Friday, 6 November 2015

Article published in Manchester Evening News 6 November 2015

NICHOLAS COLLON is one of the fastest rising stars in the business. Still only two years past his 30th birthday, he’s already co-founded an orchestra and seen it perform at the London Proms, has been appointed conductor of one of Holland’s top symphony orchestras – and is in demand as guest maestro.

He’s also got to know Manchester’s orchestras, conducting the Camerata in 2011 in a programme of American music, the BBC Philharmonic last December in Berlioz, Brahms and Stravinsky (he’s back with them next February), and recording music by Colin Matthews with the Hallé last year.

But now comes his concert debut with the Hallé – in the popular ‘Opus One’ series, performed three times over in the Bridgewater Hall (November 11 at 2.15pm and November 12 and 15 at 7.30pm).

He’s directing them in Richard Strauss’s tone poem about Till Eulenspiegel, Saint-Saëns’ cello concerto and Dvořák’s Silent Woods (both with soloist Jian Wang), and finally Beethoven’s dynamic Symphony no. 7.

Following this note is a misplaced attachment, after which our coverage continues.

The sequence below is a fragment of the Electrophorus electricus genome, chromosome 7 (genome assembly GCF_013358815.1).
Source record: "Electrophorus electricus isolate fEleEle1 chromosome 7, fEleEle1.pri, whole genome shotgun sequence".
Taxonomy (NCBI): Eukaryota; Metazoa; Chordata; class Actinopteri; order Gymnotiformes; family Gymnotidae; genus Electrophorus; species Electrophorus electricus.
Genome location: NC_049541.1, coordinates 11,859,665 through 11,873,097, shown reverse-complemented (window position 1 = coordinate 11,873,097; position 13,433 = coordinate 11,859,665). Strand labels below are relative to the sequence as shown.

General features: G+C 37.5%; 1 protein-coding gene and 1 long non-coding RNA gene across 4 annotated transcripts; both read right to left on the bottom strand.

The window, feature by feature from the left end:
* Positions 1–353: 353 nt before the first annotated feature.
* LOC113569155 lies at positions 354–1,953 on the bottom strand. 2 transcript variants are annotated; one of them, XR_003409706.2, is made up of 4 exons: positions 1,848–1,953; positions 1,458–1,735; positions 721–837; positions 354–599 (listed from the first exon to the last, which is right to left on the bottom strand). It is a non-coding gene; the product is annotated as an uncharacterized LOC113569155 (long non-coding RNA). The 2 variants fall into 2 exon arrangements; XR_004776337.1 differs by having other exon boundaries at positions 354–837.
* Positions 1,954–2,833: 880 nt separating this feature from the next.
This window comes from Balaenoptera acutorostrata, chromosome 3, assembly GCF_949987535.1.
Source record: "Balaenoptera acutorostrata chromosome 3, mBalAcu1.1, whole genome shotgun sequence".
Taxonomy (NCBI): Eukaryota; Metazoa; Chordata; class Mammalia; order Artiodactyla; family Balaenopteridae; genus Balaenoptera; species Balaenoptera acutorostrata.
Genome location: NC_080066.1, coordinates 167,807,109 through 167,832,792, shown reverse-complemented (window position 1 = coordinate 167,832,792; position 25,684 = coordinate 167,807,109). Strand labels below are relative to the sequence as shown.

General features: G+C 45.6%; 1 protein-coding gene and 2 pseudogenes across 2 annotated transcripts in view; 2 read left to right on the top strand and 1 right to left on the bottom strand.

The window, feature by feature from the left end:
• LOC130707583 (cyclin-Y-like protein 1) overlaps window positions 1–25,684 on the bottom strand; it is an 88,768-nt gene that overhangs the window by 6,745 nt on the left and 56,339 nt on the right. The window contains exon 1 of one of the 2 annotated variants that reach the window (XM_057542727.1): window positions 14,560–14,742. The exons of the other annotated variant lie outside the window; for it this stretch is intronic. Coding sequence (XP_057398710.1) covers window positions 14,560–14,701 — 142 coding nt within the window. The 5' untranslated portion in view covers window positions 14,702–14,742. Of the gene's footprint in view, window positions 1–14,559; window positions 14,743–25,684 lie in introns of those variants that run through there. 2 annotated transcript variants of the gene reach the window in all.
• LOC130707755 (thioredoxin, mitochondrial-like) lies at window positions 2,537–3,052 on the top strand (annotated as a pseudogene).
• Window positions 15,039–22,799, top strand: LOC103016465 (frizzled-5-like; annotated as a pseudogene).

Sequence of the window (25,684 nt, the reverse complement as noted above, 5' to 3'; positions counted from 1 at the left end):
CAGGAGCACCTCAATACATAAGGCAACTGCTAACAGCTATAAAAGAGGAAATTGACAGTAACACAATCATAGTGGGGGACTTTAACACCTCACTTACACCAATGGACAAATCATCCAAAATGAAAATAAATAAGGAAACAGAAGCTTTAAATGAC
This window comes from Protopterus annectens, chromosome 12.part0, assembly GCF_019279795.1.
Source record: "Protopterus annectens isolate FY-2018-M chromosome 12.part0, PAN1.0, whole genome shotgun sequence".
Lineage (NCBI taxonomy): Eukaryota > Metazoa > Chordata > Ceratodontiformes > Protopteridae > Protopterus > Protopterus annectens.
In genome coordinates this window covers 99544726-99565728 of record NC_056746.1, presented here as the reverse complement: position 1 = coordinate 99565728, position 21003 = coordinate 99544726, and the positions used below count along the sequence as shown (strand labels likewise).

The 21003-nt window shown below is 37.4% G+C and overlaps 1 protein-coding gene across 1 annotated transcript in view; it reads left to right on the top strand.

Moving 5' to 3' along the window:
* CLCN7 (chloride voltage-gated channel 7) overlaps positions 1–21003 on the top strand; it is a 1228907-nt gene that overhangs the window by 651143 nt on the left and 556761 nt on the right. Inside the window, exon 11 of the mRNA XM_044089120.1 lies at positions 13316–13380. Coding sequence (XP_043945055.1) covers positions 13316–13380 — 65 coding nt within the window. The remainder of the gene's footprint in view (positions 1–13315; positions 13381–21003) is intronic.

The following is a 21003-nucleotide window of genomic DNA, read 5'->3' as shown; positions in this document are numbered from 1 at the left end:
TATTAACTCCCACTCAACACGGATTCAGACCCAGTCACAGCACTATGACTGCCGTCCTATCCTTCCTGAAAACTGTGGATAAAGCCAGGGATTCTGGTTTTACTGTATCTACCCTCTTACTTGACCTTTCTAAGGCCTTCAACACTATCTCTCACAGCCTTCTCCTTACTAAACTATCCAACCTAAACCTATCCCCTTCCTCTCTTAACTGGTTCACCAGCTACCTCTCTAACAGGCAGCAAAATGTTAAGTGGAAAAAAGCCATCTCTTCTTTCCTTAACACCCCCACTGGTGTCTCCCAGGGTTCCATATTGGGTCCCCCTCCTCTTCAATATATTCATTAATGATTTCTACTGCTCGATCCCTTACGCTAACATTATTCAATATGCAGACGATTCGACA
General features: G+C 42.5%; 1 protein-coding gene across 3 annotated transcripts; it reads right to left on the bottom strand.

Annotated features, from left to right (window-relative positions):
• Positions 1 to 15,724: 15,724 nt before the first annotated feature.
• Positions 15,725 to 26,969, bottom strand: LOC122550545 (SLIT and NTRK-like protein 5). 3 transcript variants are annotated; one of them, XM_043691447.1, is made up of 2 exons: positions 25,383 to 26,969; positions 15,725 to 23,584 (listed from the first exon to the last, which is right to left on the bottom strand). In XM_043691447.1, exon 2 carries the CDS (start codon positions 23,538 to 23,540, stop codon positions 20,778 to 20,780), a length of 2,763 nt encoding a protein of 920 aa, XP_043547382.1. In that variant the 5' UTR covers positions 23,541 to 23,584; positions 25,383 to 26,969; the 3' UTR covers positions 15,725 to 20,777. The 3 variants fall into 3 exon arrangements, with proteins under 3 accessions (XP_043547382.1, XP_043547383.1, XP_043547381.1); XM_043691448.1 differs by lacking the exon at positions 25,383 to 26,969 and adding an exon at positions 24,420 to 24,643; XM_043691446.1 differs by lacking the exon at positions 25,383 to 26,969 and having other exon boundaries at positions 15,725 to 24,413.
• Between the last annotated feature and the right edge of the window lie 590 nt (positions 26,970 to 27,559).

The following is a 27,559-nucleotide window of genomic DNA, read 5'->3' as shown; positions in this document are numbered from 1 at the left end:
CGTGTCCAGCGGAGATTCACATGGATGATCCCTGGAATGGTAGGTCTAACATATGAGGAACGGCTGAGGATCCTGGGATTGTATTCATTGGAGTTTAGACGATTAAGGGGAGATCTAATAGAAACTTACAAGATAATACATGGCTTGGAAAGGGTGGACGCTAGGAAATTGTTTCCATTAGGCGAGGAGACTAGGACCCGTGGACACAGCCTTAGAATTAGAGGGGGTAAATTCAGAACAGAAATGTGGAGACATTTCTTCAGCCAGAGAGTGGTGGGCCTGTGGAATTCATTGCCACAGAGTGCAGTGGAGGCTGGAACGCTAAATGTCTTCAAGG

Nicholas comes of musical stock. His grandmother was his piano teacher, and his mother his violin teacher. He joined the youth orchestra in his home county of Surrey … and the conducting bug bit.

“The first thing we ever played was the overture to Die Meistersinger by Wagner,” he says, “and at that point I think I first wanted to be a conductor.”

Educated at Eton, he went to Clare College, Cambridge as organ scholar and got his first real experience of musical direction. “It was a fabulous college to be at, musically. I conducted the choir and I learned a tremendous amount there.”

Aged 20, he founded the Aurora Orchestra with friend and Clare College contemporary Robin Ticciati (now making his own meteoric career).

“My way of learning conducting was simply to do it,” says Nicholas. “The orchestra began with people we knew from the National Youth Orchestra, Cambridge and the Royal Academy of Music – there was a whole generation of musicians who created a real buzz.

“To begin with, we just put on a concert. I went round with cap in hand and about 60 people became our ‘friends’ and patrons. It all picked up from there – now we have a permanent structure.”

Nicholas has just been made principal conductor of the Residentie Orkester in The Hague, a job he’ll take up next winter season.

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